5
klajdi
2y

JAVA || .NET
Who is more interesting? 🤔🤔🤔

Comments
  • 5
    You can't really compare Java to .NET. Apples and oranges. (You can compare the JVM to .NET, or you could compare Java to C#.)
  • 1
    What are you trying to achieve?
  • 0
    If you mean JVM languages vs .NET languages it really depends.
    Java is still powering business, and support for application servers and the JVMs is excellent.
    Kotlin is a cool new language which will spread eventually, bit unlike scala is kept somewhat simple and is fast.

    .NET on the other hand is not used much on Linux, although C# has a nice syntax.
    As a good java Dev or JVM engineer, you can earn a lot of money.
  • 3
    Me, honey 💁‍♀️💁‍♀️
  • 1
    @mampf
    I strongly disagree.
    C# in my country has over 70% of the market and is paid better.
    Not to mention that Oracle is effectively trying to kill Java with Google lawsuits, licensing chaoses etc.

    But to put it into reasonable arguments:
    - Java is too verbose, something that takes 10 lines to write in Java, takes 2 lines in C#.
    - Each C# update improves syntax, reducing the amount of code you have to write to achieve the same results quicker.
    - Java is behind with all the cool stuff compared to C# - for example: lambdas: C# had them since 2007, Java had them since 2014.
    - Java has no bitwise operations.
    - Threading in Java is miserable.
    - Java has way better reflection in terms of efficiency.
    - C# .NET Core makes it easy to write apps for Linux, but Java is still more common to use on such OS.

    You can get rid of most of my arguments if you use a Java-derived language like Kotlin or so, but end to end it just reduces amount of jobs you can find.
  • 3
    @HelloUglyWorld "C# in my country has over 70% of the market and is paid better."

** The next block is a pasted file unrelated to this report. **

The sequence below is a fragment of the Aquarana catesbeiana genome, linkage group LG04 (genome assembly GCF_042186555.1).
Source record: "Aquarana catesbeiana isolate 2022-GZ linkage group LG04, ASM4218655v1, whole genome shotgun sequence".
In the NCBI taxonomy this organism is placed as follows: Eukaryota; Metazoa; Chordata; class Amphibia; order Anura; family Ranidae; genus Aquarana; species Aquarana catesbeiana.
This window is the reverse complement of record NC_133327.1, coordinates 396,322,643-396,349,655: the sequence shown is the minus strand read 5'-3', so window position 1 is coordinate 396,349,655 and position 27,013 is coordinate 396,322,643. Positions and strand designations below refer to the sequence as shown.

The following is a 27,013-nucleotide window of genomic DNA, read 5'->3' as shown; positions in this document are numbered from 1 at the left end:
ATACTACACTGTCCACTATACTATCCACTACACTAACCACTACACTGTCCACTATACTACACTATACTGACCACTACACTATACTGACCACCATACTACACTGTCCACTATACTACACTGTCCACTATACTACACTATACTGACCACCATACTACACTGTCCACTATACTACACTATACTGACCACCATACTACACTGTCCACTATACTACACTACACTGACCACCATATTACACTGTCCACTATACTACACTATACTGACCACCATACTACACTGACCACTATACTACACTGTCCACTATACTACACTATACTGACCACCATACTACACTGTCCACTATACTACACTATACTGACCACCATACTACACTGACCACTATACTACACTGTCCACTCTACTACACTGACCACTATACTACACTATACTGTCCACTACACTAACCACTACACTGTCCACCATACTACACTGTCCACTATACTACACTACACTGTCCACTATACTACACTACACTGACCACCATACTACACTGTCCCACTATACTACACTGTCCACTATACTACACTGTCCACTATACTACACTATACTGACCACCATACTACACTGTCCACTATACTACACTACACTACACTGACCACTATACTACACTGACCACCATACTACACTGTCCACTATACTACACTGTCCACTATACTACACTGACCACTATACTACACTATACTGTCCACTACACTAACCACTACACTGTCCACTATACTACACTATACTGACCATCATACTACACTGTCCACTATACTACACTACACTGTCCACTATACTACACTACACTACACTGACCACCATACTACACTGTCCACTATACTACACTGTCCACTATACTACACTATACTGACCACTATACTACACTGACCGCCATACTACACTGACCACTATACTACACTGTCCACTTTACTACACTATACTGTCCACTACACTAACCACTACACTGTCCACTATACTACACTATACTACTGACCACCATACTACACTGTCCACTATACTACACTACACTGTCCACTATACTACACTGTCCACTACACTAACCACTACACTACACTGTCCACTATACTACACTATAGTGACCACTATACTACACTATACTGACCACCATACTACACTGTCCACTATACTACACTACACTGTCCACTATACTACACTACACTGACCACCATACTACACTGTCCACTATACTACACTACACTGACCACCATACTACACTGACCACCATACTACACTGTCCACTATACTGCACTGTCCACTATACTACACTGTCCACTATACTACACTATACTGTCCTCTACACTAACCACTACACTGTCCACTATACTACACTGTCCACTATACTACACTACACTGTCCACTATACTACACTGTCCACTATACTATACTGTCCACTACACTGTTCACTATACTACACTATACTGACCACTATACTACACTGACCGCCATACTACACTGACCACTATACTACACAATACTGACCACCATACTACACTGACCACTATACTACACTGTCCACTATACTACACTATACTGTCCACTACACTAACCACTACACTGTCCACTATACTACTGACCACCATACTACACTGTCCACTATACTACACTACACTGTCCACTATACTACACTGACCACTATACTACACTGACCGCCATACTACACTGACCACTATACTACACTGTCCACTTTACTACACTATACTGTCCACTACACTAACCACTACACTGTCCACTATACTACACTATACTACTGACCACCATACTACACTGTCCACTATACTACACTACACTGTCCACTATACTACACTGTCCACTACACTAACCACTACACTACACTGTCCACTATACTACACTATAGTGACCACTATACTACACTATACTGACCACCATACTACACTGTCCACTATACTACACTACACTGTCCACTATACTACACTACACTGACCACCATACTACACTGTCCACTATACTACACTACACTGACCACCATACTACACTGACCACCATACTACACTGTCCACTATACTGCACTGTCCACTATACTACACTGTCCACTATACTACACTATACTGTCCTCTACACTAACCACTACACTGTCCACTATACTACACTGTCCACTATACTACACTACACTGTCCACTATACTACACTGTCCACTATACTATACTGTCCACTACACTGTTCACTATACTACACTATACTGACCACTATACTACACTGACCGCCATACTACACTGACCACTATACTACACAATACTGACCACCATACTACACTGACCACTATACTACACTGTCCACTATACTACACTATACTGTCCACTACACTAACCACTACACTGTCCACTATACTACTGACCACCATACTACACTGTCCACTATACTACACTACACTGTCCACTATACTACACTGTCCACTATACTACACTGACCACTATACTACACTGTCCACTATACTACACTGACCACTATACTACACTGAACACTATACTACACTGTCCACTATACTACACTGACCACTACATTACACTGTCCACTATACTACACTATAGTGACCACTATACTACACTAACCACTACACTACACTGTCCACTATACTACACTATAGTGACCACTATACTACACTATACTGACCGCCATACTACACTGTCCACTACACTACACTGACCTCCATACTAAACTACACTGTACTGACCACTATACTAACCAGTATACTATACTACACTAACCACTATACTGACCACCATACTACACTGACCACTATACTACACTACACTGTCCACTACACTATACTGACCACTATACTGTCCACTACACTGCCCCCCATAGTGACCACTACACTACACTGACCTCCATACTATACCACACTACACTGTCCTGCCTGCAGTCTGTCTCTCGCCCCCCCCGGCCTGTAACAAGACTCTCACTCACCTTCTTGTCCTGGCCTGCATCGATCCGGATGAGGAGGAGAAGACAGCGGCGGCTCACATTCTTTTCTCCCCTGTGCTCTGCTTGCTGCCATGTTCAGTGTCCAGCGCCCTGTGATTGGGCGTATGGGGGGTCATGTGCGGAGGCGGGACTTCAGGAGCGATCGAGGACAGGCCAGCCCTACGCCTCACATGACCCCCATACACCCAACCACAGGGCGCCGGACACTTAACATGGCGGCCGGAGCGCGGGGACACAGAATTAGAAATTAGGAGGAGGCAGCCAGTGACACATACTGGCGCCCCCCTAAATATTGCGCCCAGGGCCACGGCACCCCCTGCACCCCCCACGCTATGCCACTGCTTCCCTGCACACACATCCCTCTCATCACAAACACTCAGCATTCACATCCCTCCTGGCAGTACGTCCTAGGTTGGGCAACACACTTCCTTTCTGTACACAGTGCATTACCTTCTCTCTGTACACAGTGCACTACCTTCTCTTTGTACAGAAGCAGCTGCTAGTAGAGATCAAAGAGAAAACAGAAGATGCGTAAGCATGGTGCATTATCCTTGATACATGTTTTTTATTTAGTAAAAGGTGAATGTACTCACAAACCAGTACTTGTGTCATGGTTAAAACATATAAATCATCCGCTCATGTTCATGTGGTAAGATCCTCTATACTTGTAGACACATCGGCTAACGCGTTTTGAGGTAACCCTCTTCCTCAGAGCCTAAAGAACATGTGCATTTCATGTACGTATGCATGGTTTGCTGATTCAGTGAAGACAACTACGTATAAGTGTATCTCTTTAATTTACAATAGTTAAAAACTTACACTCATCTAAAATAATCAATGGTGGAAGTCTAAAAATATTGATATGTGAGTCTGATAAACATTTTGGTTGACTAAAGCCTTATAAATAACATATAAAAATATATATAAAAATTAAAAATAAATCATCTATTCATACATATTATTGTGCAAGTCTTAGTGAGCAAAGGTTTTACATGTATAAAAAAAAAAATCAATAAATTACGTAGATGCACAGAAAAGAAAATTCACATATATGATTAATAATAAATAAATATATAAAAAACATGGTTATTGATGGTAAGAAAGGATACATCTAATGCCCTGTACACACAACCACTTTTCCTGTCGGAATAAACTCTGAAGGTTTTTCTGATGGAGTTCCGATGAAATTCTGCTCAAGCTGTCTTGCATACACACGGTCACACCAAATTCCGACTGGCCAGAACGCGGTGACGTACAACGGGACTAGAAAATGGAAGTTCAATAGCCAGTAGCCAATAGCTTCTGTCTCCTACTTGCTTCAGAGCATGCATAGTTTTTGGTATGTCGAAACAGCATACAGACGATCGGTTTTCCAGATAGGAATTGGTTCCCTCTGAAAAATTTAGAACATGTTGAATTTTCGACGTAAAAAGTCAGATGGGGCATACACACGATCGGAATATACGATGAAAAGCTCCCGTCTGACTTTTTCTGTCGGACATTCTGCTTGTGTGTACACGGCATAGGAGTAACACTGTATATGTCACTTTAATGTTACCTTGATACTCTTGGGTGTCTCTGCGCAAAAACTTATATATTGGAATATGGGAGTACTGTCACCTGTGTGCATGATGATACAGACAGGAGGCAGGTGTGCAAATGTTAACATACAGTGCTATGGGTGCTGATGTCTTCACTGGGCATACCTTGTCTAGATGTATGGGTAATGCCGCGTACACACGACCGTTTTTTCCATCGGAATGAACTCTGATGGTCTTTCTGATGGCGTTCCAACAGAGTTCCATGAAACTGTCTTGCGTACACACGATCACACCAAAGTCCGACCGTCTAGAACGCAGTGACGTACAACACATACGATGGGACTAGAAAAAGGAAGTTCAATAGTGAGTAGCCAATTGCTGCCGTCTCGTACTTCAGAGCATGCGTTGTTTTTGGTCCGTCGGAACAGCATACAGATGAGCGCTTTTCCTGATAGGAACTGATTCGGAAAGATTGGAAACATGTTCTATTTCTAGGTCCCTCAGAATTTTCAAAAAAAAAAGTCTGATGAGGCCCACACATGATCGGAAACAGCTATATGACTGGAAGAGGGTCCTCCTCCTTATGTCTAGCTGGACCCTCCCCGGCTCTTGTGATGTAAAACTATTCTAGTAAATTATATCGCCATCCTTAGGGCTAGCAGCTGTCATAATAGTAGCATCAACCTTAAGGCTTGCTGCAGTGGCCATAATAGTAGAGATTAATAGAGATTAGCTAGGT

Where do you live? That's rather rare.. most places I've seen (especially in the UK) have a greater share of jobs based in Java, and the pay is usually comparable between roles.

    Java's certainly behind on the "cooler" features, but that hasn't affected its real world usage much.

    And as an aside, your reasonings are not completely correct - Java has always had bitwise operators, for example.
  • 1
    @AlmondSauce Yes, that part about bitwise operation is what I heard from a vivid Java developer. It's possible that I misheard it or misunderstood.

    #edit - can you also point any other arguments that I made to be false? I would appreciate input.
  • 1
    @HelloUglyWorld Sure:

    - *Some* things are certainly more verbose in Java than C#, but not everything. (Boilerplate code is a lot more verbose, but the introduction of lambdas in Java has fixed most other cases of that.)
    - Java updates also add new syntax (just not at the rate of C#.) `var` is a reasonably recent addition for instance.
    - Java reflection isn't particularly efficient either. (It's not really meant to be an efficient thing in either language, you'd generally only use it as a last resort.)
    - Nitpick: While you can technically use C# on Linux, in reality, no-one I know uses C# on anything other than Windows in production.

    Java's certainly not perfect, and trust me I get more frustrated with it than most! In particular, the Java 11 module changes have brought a *lot* of headache, and pretty much everyone I know is still sticking with Java 8 as a result. It'll be interesting to see how that develops.
  • 1
    @AlmondSauce About .NET in Linux - .NET is not used much in Linux, but since .NET Core, pretty much every code written in that is on Linux.

    This is, because old .NET was not natively for Linux, it worked only in Mono.
  • 1
    @SaberCZ Ah really? I've never come across it used in production, but it could be gaining traction.
  • 1
    @stillwater The Java release cycle has changed to every 6 months after version 9.
  • 1
    @AlmondSauce I agree with some bits, but most of these come to personal experience and we should really skip these.

    Objectively, I don't see Java getting better in the future, if devs have to stick to old versions.
  • 1
    @HelloUglyWorld Partly. I think the only one there that really comes down to experience is .NET core being used in the real world, hence my note that was a nitpick.

    The question as to whether Java will continue to evolve in the future or whether it'll just become legacy is a very interesting one, but not one that can really be predicted at the moment. Both myself and many others would love to have a clear cut answer on that one.
  • 1
    @AlmondSauce Yes, I use .NET Core in Linux Docker, for example in AWS. It works great.
  • 1
    @AlmondSauce That's true - it's too early to predict such things.

    I only hope Oracle gets forced to sell Java to someone who knows what they are doing.
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